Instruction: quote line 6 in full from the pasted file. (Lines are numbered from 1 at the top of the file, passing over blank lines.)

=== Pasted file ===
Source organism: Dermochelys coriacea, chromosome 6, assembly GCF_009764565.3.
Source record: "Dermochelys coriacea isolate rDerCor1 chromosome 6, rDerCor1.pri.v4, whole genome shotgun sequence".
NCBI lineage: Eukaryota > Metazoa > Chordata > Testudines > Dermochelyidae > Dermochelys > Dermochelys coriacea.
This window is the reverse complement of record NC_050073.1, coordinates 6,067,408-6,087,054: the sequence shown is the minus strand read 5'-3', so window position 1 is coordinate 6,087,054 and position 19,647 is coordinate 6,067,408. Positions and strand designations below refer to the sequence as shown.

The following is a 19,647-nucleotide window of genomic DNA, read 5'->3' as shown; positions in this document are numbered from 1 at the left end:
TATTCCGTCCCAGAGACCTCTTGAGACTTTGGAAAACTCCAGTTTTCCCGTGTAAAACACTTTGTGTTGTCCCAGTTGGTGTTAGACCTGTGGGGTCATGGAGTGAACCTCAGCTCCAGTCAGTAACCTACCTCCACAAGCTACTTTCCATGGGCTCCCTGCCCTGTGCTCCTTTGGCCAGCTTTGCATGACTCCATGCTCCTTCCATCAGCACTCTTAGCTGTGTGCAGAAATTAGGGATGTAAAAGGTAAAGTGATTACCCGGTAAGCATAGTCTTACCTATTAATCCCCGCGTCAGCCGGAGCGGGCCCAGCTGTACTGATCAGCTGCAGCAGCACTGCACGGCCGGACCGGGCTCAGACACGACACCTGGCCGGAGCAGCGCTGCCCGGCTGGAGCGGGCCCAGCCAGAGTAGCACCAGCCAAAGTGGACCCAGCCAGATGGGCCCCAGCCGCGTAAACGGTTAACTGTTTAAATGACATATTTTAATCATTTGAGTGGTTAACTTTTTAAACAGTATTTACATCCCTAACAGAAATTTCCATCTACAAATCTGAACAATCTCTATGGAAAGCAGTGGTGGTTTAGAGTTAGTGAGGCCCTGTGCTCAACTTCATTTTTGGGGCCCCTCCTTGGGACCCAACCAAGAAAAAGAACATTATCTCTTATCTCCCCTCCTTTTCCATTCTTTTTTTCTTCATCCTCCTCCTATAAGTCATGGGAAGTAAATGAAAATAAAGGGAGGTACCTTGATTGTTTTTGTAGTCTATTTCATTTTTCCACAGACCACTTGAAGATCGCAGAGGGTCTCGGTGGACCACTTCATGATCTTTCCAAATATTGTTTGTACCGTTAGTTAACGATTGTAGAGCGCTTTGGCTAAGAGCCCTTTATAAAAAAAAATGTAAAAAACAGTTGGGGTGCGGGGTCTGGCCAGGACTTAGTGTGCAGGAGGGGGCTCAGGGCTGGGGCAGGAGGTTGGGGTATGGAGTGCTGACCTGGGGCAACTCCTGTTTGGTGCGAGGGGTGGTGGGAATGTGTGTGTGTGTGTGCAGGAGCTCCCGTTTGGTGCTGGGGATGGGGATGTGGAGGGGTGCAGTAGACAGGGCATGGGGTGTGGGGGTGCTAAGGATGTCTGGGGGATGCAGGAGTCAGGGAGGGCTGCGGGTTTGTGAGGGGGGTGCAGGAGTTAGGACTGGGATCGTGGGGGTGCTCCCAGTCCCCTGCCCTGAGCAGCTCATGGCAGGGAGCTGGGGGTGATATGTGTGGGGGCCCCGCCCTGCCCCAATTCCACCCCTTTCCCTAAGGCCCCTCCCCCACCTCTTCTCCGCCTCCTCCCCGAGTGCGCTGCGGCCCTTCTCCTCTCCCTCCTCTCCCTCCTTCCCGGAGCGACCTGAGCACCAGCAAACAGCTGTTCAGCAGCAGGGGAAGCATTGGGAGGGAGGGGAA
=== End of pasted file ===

TATTCCGTCCCAGAGACCTCTTGAGACTTTGGAAAACTCCAGTTTTCCCGTGTAAAACACTTTGTGTTGTCCCAGTTGGTGTTAGACCTGTGGGGTCATGGAGTGAACCTCAGCTCCAGTCAGTAACCTACCTCCACAAGCTACTTTCCATGGGCTCCCTGCCCTGTGCTCCTTTGGCCAGCTTTGCATGACTCCATGCTCCTTCCATCAGCACTCTTAGCTGTGTGCAGAAATTAGGGATGTAAAAGGTAAAGTGATTACCCGGTAAGCATAGTCTTACCTATTAATCCCCGCGTCAGCCGGAGCGGGCCCAGCTGTACTGATCAGCTGCAGCAGCACTGCACGGCCGGACCGGGCTCAGACACGACACCTGGCCGGAGCAGCGCTGCCCGGCTGGAGCGGGCCCAGCCAGAGTAGCACCAGCCAAAGTGGACCCAGCCAGATGGGCCCCAGCCGCGTAAACGGTTAACTGTTTAAATGACATATTTTAATCATTTGAGTGGTTAACTTTTTAAACAGTATTTACATCCCTAACAGAAATTTCCATCTACAAATCTGAACAATCTCTATGGAAAGCAGTGGTGGTTTAGAGTTAGTGAGGCCCTGTGCTCAACTTCATTTTTGGGGCCCCTCCTTGGGACCCAACCAAGAAAAAGAACATTATCTCTTATCTCCCCTCCTTTTCCATTCTTTTTTTCTTCATCCTCCTCCTATAAGTCATGGGAAGTAAATGAAAATAAAGGGAGGTACCTTGATTGTTTTTGTAGTCTATTTCATTTTTCCACAGACCACTTGAAGATCGCAGAGGGTCTCGGTGGACCACTTCATGATCTTTCCAAATATTGTTTGTACCGTTAGTTAACGATTGTAGAGCGCTTTGGCTAAGAGCCCTTTATAAAAAAAAATGTAAAAAACAGTTGGGGTGCGGGGTCTGGCCAGGACTTAGTGTGCAGGAGGGGGCTCAGGGCTGGGGCAGGAGGTTGGGGTATGGAGTGCTGACCTGGGGCAACTCCTGTTTGGTGCGAGGGGTGGTGGGAATGTGTGTGTGTGTGTGCAGGAGCTCCCGTTTGGTGCTGGGGATGGGGATGTGGAGGGGTGCAGTAGACAGGGCATGGGGTGTGGGGGTGCTAAGGATGTCTGGGGGATGCAGGAGTCAGGGAGGGCTGCGGGTTTGTGAGGGGGGTGCAGGAGTTAGGACTGGGATCGTGGGGGTGCTCCCAGTCCCCTGCCCTGAGCAGCTCATGGCAGGGAGCTGGGGGTGATATGTGTGGGGGCCCCGCCCTGCCCCAATTCCACCCCTTTCCCTAAGGCCCCTCCCCCACCTCTTCTCCGCCTCCTCCCCGAGTGCGCTGCGGCCCTTCTCCTCTCCCTCCTCTCCCTCCTTCCCGGAGCGACCTGAGCACCAGCAAACAGCTGTTCAGCAGCAGGGGAAGCATTGGGAGGGAGGGGAA